UMAction Briefing HomepageMark Tooley
Institute on Religion and Democracy



May 8, 2000

The head of United Methodism's Washington, DC lobby office defended his involvement in raising money for Greg Craig, the lawyer who is representing the father of little Cuban refugee Elian Gonzalez. Thom White Wolf Fassett, the general secretary of the General Board of Church and Society, was speaking to delegates of the denomination's governing General Conference, which is meeting May 2- 12 in Cleveland.

In the midst of great controversy, Fassett was forced by United Methodism's financial oversight agency to shut-down the short- lived "Humanitarian Advocacy Fund." Its balance of $50,000 was transferred to the National Council of Churches, which now administers the fund.

A delegate serving on the General Conference's legislative committee for Church and Society asked that Fassett provide details about the fund's creation and demise. Appearing before the committee, Fassett bemoaned the "floating pieces of flotsam and jetsam, the disinformation and the misinformation" that had been circulating about the fund, although he failed to specify what inaccuracies to which he was referring.

From the fund's start, Fassett had claimed that no church funds would go towards it, only earmarked special donations. Before the committee, he admitted that staff time and travel expenses were incurred in the fund's administration. But he insisted that this money was "infinitesimal compared to larger issues." And he said his board was currently the subject of an outside audit regarding the fund.

"This is about a child and a little boy," Fassett said. "We believe in family values." He argued that his board had not advocated little Elian's return to Cuba, just his return to his father, although he did not explain why he believed one would not automatically lead to the other. Fassett explained that he had organized the fund in response to pleas from the Cuban Council of Churches to "ensure equal representation before the law" for Elian's father, Juan Miguel Gonzalez.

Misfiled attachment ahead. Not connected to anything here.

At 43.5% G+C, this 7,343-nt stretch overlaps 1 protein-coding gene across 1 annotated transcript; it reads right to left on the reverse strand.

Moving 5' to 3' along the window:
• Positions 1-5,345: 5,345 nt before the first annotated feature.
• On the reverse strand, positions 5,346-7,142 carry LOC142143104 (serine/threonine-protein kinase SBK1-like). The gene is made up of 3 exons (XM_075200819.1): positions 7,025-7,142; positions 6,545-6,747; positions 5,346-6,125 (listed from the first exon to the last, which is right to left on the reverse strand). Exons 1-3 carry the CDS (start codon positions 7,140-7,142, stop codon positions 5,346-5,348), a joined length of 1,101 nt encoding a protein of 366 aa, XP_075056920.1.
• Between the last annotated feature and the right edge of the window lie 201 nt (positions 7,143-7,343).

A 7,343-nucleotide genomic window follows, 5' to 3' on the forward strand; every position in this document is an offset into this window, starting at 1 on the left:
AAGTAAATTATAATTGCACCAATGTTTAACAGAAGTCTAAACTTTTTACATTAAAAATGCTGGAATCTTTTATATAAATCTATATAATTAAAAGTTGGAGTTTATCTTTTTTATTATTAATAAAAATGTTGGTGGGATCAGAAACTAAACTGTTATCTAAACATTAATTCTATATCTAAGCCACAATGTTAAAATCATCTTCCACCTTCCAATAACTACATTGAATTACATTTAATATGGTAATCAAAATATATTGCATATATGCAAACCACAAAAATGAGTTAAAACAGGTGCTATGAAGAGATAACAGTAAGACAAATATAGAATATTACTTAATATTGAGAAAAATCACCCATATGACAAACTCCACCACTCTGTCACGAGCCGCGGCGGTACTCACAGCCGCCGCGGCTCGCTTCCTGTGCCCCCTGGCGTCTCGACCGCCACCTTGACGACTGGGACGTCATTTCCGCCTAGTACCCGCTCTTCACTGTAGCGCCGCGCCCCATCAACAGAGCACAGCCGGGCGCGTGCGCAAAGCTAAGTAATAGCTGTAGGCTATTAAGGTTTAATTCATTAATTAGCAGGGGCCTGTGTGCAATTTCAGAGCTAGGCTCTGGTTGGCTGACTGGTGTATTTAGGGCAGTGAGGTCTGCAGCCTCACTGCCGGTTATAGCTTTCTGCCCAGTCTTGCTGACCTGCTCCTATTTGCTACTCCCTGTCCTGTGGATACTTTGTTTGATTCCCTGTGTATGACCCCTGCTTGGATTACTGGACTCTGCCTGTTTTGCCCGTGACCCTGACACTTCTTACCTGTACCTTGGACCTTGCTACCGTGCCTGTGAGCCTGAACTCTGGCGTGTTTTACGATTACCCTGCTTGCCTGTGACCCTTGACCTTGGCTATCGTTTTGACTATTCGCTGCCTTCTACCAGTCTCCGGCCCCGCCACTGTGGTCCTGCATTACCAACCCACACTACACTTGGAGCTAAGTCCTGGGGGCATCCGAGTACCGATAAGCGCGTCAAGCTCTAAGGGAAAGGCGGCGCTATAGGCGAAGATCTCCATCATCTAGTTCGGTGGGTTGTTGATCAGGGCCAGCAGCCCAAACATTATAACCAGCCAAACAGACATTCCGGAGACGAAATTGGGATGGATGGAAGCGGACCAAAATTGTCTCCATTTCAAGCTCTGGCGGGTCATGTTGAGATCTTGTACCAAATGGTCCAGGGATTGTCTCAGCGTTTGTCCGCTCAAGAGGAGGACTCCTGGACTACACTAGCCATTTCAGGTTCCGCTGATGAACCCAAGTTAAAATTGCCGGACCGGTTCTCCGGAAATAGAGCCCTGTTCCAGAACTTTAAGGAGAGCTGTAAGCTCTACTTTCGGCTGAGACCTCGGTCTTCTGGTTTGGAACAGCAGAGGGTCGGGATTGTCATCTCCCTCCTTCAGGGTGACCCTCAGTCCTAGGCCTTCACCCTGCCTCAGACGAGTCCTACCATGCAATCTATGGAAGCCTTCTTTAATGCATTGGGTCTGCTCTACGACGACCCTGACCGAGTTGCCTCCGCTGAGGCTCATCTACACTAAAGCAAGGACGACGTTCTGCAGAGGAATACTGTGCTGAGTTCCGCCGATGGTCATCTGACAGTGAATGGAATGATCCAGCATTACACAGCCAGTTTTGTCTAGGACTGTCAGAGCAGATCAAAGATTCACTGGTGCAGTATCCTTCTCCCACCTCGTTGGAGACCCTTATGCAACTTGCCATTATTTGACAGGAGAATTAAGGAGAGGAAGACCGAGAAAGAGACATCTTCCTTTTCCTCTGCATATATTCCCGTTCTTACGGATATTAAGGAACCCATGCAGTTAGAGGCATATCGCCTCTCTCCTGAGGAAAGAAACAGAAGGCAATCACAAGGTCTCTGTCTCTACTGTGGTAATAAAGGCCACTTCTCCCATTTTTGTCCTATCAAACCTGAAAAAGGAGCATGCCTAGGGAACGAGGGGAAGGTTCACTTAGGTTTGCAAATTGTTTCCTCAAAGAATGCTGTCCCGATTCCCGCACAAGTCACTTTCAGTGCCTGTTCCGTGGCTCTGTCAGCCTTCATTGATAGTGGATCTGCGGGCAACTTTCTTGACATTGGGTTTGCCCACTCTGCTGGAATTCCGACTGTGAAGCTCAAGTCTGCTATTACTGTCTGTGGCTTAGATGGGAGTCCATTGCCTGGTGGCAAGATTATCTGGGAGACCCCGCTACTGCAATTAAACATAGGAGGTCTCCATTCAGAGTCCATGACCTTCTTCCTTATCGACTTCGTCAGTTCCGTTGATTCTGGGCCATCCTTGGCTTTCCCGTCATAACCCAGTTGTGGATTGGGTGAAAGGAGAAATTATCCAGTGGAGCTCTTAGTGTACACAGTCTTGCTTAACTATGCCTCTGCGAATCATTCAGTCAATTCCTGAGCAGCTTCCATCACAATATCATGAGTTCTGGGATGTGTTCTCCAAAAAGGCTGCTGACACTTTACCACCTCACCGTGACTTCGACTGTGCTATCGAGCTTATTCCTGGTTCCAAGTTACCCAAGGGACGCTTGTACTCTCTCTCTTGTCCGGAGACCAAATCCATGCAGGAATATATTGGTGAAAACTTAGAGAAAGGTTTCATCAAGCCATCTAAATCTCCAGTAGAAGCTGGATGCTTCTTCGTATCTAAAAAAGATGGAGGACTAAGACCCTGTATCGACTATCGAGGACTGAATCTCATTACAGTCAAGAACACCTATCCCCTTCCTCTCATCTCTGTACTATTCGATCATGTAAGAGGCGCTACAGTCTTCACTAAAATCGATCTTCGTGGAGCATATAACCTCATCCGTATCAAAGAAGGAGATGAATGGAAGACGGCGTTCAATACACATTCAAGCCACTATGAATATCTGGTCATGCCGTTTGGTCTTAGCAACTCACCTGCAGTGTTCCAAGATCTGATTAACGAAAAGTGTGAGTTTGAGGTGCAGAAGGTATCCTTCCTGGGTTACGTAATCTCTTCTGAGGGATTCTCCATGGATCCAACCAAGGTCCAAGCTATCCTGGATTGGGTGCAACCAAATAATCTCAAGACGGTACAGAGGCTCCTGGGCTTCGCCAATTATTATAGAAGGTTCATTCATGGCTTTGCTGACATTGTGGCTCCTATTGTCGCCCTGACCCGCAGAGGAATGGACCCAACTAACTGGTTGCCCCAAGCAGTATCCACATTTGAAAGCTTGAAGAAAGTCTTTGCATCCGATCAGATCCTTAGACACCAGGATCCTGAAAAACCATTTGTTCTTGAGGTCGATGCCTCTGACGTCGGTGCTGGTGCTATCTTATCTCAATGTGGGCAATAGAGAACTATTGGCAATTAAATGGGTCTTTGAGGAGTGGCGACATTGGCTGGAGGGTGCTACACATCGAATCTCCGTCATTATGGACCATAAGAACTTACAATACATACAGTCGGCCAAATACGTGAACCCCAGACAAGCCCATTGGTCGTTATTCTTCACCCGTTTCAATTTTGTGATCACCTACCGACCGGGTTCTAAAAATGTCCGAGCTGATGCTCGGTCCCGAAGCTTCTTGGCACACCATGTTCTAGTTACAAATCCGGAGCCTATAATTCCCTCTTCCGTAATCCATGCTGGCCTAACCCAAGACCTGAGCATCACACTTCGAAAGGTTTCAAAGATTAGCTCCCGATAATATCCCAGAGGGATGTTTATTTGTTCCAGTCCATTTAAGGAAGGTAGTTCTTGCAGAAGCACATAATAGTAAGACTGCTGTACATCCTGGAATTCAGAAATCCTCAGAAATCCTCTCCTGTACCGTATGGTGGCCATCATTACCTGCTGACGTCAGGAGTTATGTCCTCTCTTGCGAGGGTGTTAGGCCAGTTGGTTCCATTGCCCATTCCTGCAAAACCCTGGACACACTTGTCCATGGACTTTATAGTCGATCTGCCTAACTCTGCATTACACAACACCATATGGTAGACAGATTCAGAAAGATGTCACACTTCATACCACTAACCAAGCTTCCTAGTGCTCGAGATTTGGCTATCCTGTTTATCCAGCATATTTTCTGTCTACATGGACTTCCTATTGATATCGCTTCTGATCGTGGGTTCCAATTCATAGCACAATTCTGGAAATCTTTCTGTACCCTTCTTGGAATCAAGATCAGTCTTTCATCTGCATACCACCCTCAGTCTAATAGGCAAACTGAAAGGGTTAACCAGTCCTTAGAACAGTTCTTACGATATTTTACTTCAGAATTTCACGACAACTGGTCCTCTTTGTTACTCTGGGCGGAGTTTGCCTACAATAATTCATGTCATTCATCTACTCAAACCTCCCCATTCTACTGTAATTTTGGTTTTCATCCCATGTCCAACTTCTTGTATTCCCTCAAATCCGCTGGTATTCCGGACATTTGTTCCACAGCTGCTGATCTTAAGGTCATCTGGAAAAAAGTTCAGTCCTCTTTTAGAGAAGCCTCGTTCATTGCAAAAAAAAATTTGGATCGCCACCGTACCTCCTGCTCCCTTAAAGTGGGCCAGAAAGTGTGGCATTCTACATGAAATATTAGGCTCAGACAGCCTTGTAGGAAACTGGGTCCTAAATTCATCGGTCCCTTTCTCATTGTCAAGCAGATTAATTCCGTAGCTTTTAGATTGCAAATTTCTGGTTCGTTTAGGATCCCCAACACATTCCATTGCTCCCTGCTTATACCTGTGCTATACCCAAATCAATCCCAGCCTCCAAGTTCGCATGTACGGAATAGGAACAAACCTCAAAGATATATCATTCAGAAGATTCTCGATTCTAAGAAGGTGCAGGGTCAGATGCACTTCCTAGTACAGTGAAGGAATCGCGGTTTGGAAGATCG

"We haven't solicited or appealed" for the fund, Fassett said. He did not explain how the fund quickly raised $50,000 in the absence of any appeals. "We're still supporting the cause," he said. "It's still a priority to make this father and his child remain united."

Later, at a special banquet organized for delegates by Fassett's board, he further defended the fund. "The Board of Church and Society makes visible the Gospel of Jesus Christ," he said. "We broke the stalemate involving Elian." In an indirect criticism of Elian's mother, who drowned during their sea escape from Cuba, Fassett pointed out that little Elian "didn't choose to board an unsafe boat or live with distant relatives whom he had never met." Fassett's last point was incorrect, as Elian's great uncle and cousin visited Elian in Cuba in 1998.

Fassett said that Elian's father never "chose to have his child taken from him." Elian's Florida relatives claim that Juan Miguel in fact phoned them when his son and ex-wife left Cuba to alert them to their impending arrival in Florida. And Fassett also oddly blamed the U.S. embargo for preventing an earlier reunion between father and son. In fact, the U.S. Government, which has largely sided with Elian's father, never blocked his entry into the United States. The timing of Juan Miguel's arrival instead seems to have been decided by the Cuban government. Fassett declined to acknowledge that it is Cuban government restrictions that prevent its citizens from leaving Cuba freely.

"Jesus doesn't let us withhold our mercy," Fassett implored as a justification for his policy. "We respond to cries for help even when unpopular." In an apparent reference to the United Methodist General Council of Finance and Administration, which compelled Fassett to abandon the fund, he said, "Coals [were brought] upon our heads by the bureaucracies of the church."

"It's not right that those who condemn Castro would abuse the rights of Juan Miguel, abusing Juan Miguel for political reasons," Fassett said. "God will be our judge." Fassett also reported that he and his daughter had visited little Elian and his father at the Mar;yland estate where they are staying, along with Cuban government officials. "It was like coming into an American family," Fassett said.

Joining Fassett at the podium during the Church and Society dinner was former civil rights leader and United Methodist pastor Joseph Lowery, who laughingly complained that, "We're still afraid of the great empire of Cuba." He also drew laughter when he asked, "What if [President} Reagan had ordered the raid in Miami?" (He was referring to the armed federal agents who retrieved little Elian away from his Cuba relatives).

Lowery also drew a standing ovation when he challenged the church's opposition to homosexual practice. "How long will we burn energy over this sexuality thing?" he asked. "How dare you challenge God's power, that he can't use anybody (sic)!"

About five hundred people attended the Church and Society banquet.

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